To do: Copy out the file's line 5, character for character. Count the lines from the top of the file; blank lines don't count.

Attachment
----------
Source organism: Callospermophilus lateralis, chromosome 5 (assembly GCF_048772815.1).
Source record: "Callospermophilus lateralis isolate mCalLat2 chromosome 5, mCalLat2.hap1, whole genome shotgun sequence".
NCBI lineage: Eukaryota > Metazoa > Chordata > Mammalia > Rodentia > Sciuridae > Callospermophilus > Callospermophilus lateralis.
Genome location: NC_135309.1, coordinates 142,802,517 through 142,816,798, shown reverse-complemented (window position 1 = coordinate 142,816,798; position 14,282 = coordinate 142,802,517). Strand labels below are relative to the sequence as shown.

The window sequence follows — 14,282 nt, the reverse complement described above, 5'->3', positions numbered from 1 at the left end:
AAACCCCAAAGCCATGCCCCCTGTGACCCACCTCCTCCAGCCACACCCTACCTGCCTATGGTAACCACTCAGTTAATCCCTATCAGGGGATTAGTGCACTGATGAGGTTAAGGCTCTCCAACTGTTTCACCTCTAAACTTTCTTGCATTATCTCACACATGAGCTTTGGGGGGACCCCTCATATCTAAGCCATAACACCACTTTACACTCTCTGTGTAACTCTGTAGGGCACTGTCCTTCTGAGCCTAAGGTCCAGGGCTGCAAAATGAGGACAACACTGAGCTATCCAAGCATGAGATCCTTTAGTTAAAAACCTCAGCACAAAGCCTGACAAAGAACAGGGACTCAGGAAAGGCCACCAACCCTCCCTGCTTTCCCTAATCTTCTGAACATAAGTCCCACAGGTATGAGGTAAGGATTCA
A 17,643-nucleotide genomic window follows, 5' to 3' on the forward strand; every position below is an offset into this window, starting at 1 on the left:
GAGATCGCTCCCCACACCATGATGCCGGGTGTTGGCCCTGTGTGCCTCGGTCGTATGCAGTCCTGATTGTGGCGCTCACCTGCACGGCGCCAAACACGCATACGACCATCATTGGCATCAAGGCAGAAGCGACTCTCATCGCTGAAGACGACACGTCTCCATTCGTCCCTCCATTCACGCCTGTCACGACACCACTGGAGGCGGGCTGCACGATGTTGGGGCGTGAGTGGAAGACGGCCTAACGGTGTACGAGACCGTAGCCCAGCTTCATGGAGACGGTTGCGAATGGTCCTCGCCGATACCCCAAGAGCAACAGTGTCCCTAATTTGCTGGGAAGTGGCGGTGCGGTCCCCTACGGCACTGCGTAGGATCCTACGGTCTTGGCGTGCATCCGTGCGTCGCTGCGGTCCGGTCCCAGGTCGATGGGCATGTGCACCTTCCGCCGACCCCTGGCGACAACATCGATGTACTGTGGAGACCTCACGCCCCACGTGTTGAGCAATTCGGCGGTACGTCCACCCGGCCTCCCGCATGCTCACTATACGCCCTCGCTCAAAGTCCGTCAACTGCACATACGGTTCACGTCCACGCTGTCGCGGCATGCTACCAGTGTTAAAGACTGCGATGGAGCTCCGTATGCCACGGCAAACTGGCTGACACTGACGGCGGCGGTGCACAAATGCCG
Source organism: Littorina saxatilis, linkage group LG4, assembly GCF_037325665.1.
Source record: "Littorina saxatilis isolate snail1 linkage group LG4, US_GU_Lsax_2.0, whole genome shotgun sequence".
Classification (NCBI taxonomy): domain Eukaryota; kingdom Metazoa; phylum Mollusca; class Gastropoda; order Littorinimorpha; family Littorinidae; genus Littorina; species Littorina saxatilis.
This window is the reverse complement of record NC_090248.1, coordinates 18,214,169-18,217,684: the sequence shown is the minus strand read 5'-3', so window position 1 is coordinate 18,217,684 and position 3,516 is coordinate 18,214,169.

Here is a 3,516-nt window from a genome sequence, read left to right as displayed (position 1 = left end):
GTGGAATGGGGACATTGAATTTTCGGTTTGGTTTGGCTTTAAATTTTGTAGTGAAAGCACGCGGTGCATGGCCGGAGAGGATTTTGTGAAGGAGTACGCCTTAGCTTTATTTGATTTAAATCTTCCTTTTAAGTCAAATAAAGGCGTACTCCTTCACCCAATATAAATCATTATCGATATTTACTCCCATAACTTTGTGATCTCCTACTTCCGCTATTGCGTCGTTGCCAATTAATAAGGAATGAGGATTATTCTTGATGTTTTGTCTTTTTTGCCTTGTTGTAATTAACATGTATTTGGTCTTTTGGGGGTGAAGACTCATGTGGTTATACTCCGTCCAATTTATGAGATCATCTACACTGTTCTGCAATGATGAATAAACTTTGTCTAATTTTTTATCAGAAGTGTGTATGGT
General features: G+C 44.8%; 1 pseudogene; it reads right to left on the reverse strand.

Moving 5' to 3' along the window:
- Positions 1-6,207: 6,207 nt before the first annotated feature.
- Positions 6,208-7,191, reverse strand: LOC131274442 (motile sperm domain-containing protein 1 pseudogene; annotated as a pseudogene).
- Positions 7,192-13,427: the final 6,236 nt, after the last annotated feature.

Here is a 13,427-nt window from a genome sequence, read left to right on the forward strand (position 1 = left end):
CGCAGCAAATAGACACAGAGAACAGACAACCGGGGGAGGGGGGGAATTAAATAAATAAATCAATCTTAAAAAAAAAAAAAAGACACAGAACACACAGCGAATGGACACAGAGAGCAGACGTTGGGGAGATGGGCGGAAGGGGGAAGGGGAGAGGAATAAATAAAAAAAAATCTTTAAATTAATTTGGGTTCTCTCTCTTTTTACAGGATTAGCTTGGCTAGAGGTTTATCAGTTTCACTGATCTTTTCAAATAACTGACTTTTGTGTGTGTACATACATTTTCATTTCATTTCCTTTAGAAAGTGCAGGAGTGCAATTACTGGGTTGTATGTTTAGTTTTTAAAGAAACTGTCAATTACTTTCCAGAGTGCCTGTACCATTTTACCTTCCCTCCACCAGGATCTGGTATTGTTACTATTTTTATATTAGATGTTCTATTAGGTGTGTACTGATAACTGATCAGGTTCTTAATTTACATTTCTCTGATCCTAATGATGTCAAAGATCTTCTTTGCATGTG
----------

The window sequence follows — 14,282 nt, the reverse complement described above, 5'->3', positions numbered from 1 at the left end: